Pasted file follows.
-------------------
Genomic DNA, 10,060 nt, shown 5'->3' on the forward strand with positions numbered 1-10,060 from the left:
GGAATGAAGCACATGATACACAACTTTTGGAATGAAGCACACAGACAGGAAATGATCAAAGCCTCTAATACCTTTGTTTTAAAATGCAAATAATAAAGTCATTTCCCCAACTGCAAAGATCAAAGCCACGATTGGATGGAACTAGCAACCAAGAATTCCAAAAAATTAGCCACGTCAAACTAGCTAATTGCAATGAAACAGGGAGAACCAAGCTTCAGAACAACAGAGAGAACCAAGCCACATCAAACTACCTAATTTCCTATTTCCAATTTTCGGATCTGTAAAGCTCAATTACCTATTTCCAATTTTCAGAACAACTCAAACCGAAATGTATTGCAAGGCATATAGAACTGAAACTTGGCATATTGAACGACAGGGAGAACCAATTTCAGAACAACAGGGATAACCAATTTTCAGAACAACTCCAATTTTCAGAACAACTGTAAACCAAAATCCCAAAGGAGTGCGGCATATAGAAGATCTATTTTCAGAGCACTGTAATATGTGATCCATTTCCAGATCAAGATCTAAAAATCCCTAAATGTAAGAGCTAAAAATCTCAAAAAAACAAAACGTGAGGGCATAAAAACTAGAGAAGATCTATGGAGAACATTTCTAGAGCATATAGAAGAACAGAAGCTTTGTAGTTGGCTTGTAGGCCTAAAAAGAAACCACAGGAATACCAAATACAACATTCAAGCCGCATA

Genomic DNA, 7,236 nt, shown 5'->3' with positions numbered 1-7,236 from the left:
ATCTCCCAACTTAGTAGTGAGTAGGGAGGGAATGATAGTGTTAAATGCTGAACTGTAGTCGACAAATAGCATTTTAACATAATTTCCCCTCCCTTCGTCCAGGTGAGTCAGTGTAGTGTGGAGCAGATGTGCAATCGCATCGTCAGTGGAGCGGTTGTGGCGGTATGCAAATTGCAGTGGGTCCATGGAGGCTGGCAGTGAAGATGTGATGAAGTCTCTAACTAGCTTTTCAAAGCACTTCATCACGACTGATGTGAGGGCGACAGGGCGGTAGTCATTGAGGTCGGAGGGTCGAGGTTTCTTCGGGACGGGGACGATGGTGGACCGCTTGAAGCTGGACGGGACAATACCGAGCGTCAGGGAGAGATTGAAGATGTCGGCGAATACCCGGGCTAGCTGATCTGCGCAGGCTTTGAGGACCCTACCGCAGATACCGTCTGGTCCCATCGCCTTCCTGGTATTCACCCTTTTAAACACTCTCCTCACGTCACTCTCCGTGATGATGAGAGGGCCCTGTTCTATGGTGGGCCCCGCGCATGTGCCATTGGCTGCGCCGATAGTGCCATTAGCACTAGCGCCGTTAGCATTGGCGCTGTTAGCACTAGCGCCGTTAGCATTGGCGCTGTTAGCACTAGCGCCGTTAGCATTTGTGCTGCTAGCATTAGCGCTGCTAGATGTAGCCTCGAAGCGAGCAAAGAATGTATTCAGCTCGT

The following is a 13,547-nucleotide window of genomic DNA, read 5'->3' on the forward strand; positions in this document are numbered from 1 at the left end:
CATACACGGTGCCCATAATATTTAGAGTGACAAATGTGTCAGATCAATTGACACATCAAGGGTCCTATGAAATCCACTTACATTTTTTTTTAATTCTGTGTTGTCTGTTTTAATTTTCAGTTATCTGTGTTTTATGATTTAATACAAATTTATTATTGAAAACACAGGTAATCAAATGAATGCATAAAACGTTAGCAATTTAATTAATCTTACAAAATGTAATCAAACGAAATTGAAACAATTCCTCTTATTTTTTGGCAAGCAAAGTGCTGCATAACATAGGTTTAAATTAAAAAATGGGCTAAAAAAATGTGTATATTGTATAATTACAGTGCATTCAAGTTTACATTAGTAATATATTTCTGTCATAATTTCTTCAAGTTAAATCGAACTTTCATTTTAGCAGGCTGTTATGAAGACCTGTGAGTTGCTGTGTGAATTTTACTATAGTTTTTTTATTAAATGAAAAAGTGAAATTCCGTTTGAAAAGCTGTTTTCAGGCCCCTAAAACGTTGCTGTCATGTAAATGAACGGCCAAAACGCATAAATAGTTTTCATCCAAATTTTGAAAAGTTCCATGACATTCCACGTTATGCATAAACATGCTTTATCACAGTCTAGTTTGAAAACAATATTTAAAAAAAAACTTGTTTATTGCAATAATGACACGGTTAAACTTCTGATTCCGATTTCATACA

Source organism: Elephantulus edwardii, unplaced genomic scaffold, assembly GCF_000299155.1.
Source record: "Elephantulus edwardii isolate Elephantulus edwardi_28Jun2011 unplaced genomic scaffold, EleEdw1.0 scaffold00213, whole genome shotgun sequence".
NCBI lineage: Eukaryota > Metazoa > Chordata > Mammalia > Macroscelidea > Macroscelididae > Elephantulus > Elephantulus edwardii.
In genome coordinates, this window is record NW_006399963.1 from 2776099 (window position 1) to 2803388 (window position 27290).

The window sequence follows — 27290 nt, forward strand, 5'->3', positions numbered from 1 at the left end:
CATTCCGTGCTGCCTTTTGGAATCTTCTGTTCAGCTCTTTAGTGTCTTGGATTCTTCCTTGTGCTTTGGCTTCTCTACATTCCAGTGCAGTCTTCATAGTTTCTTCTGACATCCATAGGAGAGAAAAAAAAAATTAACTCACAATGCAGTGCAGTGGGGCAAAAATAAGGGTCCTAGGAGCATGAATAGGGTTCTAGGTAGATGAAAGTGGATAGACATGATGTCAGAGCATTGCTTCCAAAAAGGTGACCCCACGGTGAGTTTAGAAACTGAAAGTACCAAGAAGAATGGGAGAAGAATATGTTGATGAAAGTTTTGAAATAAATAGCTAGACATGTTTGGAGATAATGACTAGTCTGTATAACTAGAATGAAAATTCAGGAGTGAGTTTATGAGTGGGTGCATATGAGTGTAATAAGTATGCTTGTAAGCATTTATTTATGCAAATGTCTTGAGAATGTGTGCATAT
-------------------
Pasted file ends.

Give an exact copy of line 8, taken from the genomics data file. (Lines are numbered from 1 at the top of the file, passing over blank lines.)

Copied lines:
Source record: "Elephantulus edwardii isolate Elephantulus edwardi_28Jun2011 unplaced genomic scaffold, EleEdw1.0 scaffold00213, whole genome shotgun sequence".